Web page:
The year was 2003,
and I was only nine years of age at the time. School had always been a fascination to me. I had the chance to learn something new every day. I got to raise up my hand and feel good when the words from my mouth were correct. I had always been seen by others as peculiar and dressing up like a hybrid cross between Angelica from the Rugrats and Urkel did not help at all. I was a nine year old, obsessed with Saturday Night Live, anything Lisa Frank, metallic butterfly hair clips and vocabulary books. Anything I thought looked pretty, I wore. Even if it was a baby blue fuzzy sweater that fit me tight, I felt like no one else owned that piece of fashion and that no one was me. I never tried to be someone else, because I never did know that was an option. A boy named John Godey seemed to think otherwise.
Up until the day that third grade began, I had never been noticed by anyone. I made my way through the early years of grade school by being quiet and only speaking when I was spoken to- manners my parents had taught me. I was well aware that I was always the chubby, brown girl in my classes. Other girls my age had the same characteristics: straight hair, light colored skin, thin little bodies. I sat in my designated seat that first day of third grade, next to the person whose last name came after mine, next to the person that would make the next year of elementary school a hell on earth. I noticed that he too was different like me. He was bigger compared to Ricky Sanchez, the boy who I had a crush on. His head peaked above everybody else, he seemed to have no neck so all you could see was a big head mounted to a big body, much like a play dough figurine.
One day on our way to dinosaur-shaped nuggets and macaroni n’ cheese, I heard the following conversation:
Boy 1: Hey who’s going to be the leader of the group?
Boy 2: We chose King Kong dude don’t you remember? Right John you’re our leader?
John: You know it! Hey but at least I’m not black like her…
I felt my ears get warm, followed by nervous perspiration from my forehead and an accelerated heartbeat. All I wanted to do was eat my favorite kind of food, and maybe ask someone who hadn’t eaten their mash potato if I could have it. But I felt like throwing up when I turned my head and King Kong and his posse were laughing at me.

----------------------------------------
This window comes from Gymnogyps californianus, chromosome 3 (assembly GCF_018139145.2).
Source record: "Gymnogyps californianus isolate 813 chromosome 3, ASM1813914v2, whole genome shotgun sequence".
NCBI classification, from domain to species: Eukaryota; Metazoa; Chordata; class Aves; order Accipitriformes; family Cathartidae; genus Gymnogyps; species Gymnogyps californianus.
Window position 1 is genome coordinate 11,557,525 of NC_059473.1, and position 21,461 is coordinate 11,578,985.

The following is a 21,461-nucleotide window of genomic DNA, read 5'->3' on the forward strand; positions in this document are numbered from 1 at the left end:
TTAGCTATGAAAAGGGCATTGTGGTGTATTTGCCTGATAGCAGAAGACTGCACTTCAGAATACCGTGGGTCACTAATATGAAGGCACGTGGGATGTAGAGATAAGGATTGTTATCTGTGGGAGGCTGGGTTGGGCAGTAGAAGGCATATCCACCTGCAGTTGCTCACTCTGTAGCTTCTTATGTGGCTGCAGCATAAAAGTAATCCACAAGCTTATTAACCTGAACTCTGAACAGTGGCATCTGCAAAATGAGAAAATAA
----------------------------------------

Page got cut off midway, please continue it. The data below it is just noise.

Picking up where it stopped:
The days that I looked forward to until then, now became dark days that forced me to take a verbal beating, without knowing how to fight back. All I could do was cry and no one seemed to notice. I did not want my mother to know because her lack of knowing how to drive at the time prevented her to pick me up from school any time they sent the sad girl to the nurses office. So my own remedy to John Godey was hiding. No one ever went to the restrooms near the gym, all because one unfixed light flickered and everyone said it was haunted. I laid my head on the cold floor of the handicapped bathroom stall. It was the most spacious and it was my favorite. Some days, I would spend such a long time inside one that I could imagine it becoming my bedroom. I saw my bed on the corner next to a rail, and next to it my bookshelf with every piece of literature I owned. This was my safe haven during dark third grade days at Farias Elementary.
Pretty soon, the name ‘Hershey’ caught on and that’s what I became known as. ‘Truffle with glasses’ was also another good one, but Hershey hurt more because I was aware that Hershey was a chocolate and at the time I was not acquainted with what a truffle was. During lunch time one day, John’s words to me seemed to not be enough for him anymore that he decided to move on to the next level. I sat down ready to eat the food of the day. I opened my half-pint carton of chocolate milk, and John Godey decided to take my carton and pour it over my only slice of pizza. How could no one see what had happened and why did I sat quiet? My body had never hurt so much and the floor of that restroom never felt more comforting. Soon after, Mr. Curry finally noticed I had been missing after lunch time for nearly three weeks and the truth finally came out. John Godey was moved to another classroom, but teachers knew that would not fix anything and that he would do the same. His parents decided to move him to another school. John Godey disappeared from my life, but his words lingered within my thoughts and my self-esteem for a very long time.
Some say it’s a part of “growing up.” But a person’s childhood should be as eccentric and unforgettable and filled with things around us that make an impact on our lives that shape who we grow up to be. I fought hard with myself to accept this theory. I tried to compare it to chickenpox, where even as an adult, if you had never had it, you had to have it.
Two years ago, I walked into a McDonalds. I remember being last in a line of four people waiting to order. As I walked closer to the counter I realized that the cashier was John. He was much taller, slightly thinner than 2003. John Godey was a man now. I thought of getting out of that line and driving to a different location, but then I realized how many unsaid things I had kept to myself all these years. Would he understand just how many school days I wasted, laying on the floor of a restroom waiting for the day to be over? I got clammy hands, my blood went cold and I felt two hands wrapped around my throat, preventing me from even thinking of what I would say next. Then it dawned on me to think of where we both were standing, and I grinned just a little, just enough to feel my satisfaction. I walked up the counter and he said to me, “Good afternoon, what will it be?”